ISO 9000 history

History and terminology

The ISO Navigator™ database hyperlinks the ISO 9000 principles and the ISO 9001 requirements; and explains them in plain English with practical guidance.

ISO 9000 History

BS 5750:1979

In the 1970's many major organisations published their own quality management standards (eg Ford's Q101, the Ministry of Defence's 05-20 series, etc.) which introduced the idea that confidence in a product could be gained from an approved quality management system and quality manuals.

By the late 70's it was decided that, for the first time, there would be a national standard on what constituted a quality system. BS5750 was developed from the earlier BS5179 guidelines but was firmly based around Ministry of Defence (MoD) requirements and terminology.

ISO 9000:1987 series

With the rise of international trade in the 1980's there was a need for some kind of internationally recognised quality system. To that end BS5750 was given a bit of face-lift and was issued as:

  1. BS5750 (British Standard) series in the UK
  2. EN 29000 (Euro-norm) series in the EU
  3. ISO 9000 (ISO) series throughout the rest of the world.

One of the rules of ISO is that they review all their standards every five years. The triple-numbering of the same document caused all sorts of confusion eg the UK version was called BS EN ISO 9002, etc. So did the various levels of approval eg ISO 9001, ISO 9002, ISO 9003.

ISO 9000:1994 series

This also the first time ISO 9000 required a quality manual. ISO 9004:1994 was useful but muddled. A few rough edges were removed but it remained a generally incomprehensible document, still owing much to the MoD. It was basically 20 badly worded telegrams stuffed into a book at random.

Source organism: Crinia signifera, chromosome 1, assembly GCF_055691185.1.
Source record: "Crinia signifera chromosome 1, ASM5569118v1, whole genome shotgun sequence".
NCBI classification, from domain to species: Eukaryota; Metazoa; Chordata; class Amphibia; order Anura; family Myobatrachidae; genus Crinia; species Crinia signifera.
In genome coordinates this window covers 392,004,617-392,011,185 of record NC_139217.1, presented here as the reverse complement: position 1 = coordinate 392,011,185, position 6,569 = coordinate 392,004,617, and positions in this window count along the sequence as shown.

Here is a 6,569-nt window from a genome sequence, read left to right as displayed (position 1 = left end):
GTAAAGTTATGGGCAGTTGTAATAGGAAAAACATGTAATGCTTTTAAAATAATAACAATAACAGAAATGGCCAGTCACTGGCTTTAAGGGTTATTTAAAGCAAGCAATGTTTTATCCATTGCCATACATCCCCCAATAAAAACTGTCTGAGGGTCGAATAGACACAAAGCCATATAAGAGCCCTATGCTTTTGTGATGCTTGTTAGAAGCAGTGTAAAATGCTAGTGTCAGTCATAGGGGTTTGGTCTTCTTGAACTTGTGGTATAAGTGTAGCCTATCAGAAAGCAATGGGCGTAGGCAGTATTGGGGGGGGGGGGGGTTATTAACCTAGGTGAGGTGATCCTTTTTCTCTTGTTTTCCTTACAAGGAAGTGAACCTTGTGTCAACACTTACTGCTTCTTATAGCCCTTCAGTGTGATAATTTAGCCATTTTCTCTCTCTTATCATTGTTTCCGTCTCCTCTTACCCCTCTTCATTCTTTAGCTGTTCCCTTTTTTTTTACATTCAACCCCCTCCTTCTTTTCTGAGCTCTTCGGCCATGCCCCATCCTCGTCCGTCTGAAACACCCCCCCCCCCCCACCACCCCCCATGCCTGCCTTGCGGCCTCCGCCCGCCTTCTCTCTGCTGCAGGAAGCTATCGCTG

ISO 9000: 2000 series

The 2000 revision is just the next step in this process. The most significant changes are that both, ISO 9002 and ISO 9003 are now obsolete. All companies will now comply with ISO 9001. Some exclusions are permitted but the exclusions are limited to the Product Realization requirements (ISO 9001:2008 Section 7). Exclusions are only permitted where an element of Section 7 is genuinely not relevant to the company.

ISO 9001:2008 is now the only assessable part of ISO 9000. ISO 9001 is now fairly easy to understand - an overdue break from the MoD tradition. The resulting systems tend to be more practical, less bureaucratic and there is more reliance on trained, competent people, less emphasis on procedures for their own sake. Use ISO Navigator to explore ISO 9000 & ISO 9001.

ISO 9000:2005

A new revision of the Standard was published in October 2005. ISO 9000:2005 defines the vocabulary and describes the fundamental principles of quality management systems (QMS).

ISO 9004:2000

This reproduces the full requirement of ISO 9001, which is backed up with useful guidance and makes you think about other, wider, quality standards like Six-Sigma and Business Excellence.

ISO 9004 is thoroughly recommended. It costs £100 but it’s worth every penny. Available from BSI www.bsi-global.com. Also see ISO 19011:2002 guidance for all quality and environmental auditors.